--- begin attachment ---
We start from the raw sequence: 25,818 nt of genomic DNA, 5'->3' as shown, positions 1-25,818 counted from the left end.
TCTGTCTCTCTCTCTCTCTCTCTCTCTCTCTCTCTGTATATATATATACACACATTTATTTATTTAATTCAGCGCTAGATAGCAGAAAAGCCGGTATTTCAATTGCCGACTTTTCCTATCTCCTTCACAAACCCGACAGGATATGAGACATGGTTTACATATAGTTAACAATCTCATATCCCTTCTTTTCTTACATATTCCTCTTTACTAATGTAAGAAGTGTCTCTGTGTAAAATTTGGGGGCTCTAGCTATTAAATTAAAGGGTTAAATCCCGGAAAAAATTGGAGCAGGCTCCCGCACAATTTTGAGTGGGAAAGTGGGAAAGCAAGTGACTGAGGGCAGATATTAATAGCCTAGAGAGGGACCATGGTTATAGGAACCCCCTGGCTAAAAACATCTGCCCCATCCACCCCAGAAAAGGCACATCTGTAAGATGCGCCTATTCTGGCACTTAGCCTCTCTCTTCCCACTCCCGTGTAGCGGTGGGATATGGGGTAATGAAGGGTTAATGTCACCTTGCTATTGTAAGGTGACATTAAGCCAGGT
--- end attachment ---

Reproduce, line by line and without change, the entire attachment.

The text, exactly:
We start from the raw sequence: 25,818 nt of genomic DNA, 5'->3' as shown, positions 1-25,818 counted from the left end.
TCTGTCTCTCTCTCTCTCTCTCTCTCTCTCTCTCTGTATATATATATACACACATTTATTTATTTAATTCAGCGCTAGATAGCAGAAAAGCCGGTATTTCAATTGCCGACTTTTCCTATCTCCTTCACAAACCCGACAGGATATGAGACATGGTTTACATATAGTTAACAATCTCATATCCCTTCTTTTCTTACATATTCCTCTTTACTAATGTAAGAAGTGTCTCTGTGTAAAATTTGGGGGCTCTAGCTATTAAATTAAAGGGTTAAATCCCGGAAAAAATTGGAGCAGGCTCCCGCACAATTTTGAGTGGGAAAGTGGGAAAGCAAGTGACTGAGGGCAGATATTAATAGCCTAGAGAGGGACCATGGTTATAGGAACCCCCTGGCTAAAAACATCTGCCCCATCCACCCCAGAAAAGGCACATCTGTAAGATGCGCCTATTCTGGCACTTAGCCTCTCTCTTCCCACTCCCGTGTAGCGGTGGGATATGGGGTAATGAAGGGTTAATGTCACCTTGCTATTGTAAGGTGACATTAAGCCAGGT